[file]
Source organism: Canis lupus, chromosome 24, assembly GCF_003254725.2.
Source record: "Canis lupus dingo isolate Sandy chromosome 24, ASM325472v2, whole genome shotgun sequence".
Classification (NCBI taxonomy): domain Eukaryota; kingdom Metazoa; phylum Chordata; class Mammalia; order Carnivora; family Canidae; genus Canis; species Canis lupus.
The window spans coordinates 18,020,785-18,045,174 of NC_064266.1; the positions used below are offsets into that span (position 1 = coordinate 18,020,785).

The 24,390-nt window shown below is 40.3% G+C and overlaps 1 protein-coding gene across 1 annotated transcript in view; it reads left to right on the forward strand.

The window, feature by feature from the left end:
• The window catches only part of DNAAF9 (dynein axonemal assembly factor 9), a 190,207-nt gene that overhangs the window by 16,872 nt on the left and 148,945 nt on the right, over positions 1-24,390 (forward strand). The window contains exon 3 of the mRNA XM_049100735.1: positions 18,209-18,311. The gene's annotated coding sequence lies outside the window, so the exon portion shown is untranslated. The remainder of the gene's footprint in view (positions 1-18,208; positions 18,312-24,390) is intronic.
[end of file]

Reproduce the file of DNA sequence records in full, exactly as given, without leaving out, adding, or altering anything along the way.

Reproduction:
Source organism: Canis lupus, chromosome 24, assembly GCF_003254725.2.
Source record: "Canis lupus dingo isolate Sandy chromosome 24, ASM325472v2, whole genome shotgun sequence".
Classification (NCBI taxonomy): domain Eukaryota; kingdom Metazoa; phylum Chordata; class Mammalia; order Carnivora; family Canidae; genus Canis; species Canis lupus.
The window spans coordinates 18,020,785-18,045,174 of NC_064266.1; the positions used below are offsets into that span (position 1 = coordinate 18,020,785).

The 24,390-nt window shown below is 40.3% G+C and overlaps 1 protein-coding gene across 1 annotated transcript in view; it reads left to right on the forward strand.

The window, feature by feature from the left end:
• The window catches only part of DNAAF9 (dynein axonemal assembly factor 9), a 190,207-nt gene that overhangs the window by 16,872 nt on the left and 148,945 nt on the right, over positions 1-24,390 (forward strand). The window contains exon 3 of the mRNA XM_049100735.1: positions 18,209-18,311. The gene's annotated coding sequence lies outside the window, so the exon portion shown is untranslated. The remainder of the gene's footprint in view (positions 1-18,208; positions 18,312-24,390) is intronic.